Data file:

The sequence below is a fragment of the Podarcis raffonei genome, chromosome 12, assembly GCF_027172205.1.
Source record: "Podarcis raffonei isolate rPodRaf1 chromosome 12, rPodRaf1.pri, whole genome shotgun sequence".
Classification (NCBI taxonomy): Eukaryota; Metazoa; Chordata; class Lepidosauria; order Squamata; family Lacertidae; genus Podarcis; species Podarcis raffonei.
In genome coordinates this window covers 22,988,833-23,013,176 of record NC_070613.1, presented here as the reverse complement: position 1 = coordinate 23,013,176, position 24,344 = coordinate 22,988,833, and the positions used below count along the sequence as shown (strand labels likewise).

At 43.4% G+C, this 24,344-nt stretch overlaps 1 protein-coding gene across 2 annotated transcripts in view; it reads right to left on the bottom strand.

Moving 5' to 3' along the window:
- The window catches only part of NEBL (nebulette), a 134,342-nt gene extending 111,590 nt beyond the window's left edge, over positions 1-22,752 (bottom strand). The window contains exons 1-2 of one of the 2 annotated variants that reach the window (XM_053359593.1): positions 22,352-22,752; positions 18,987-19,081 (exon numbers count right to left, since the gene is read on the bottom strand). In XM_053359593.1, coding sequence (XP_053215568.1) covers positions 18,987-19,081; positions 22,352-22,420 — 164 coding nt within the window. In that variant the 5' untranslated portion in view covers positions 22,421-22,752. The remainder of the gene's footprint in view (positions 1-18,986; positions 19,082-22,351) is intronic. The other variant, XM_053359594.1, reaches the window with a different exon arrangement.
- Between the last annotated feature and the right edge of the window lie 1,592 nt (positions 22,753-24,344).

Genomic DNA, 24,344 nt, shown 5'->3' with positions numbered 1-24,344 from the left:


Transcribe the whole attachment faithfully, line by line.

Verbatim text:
The sequence below is a fragment of the Podarcis raffonei genome, chromosome 12, assembly GCF_027172205.1.
Source record: "Podarcis raffonei isolate rPodRaf1 chromosome 12, rPodRaf1.pri, whole genome shotgun sequence".
Classification (NCBI taxonomy): Eukaryota; Metazoa; Chordata; class Lepidosauria; order Squamata; family Lacertidae; genus Podarcis; species Podarcis raffonei.
In genome coordinates this window covers 22,988,833-23,013,176 of record NC_070613.1, presented here as the reverse complement: position 1 = coordinate 23,013,176, position 24,344 = coordinate 22,988,833, and the positions used below count along the sequence as shown (strand labels likewise).

At 43.4% G+C, this 24,344-nt stretch overlaps 1 protein-coding gene across 2 annotated transcripts in view; it reads right to left on the bottom strand.

Moving 5' to 3' along the window:
- The window catches only part of NEBL (nebulette), a 134,342-nt gene extending 111,590 nt beyond the window's left edge, over positions 1-22,752 (bottom strand). The window contains exons 1-2 of one of the 2 annotated variants that reach the window (XM_053359593.1): positions 22,352-22,752; positions 18,987-19,081 (exon numbers count right to left, since the gene is read on the bottom strand). In XM_053359593.1, coding sequence (XP_053215568.1) covers positions 18,987-19,081; positions 22,352-22,420 — 164 coding nt within the window. In that variant the 5' untranslated portion in view covers positions 22,421-22,752. The remainder of the gene's footprint in view (positions 1-18,986; positions 19,082-22,351) is intronic. The other variant, XM_053359594.1, reaches the window with a different exon arrangement.
- Between the last annotated feature and the right edge of the window lie 1,592 nt (positions 22,753-24,344).

Genomic DNA, 24,344 nt, shown 5'->3' with positions numbered 1-24,344 from the left: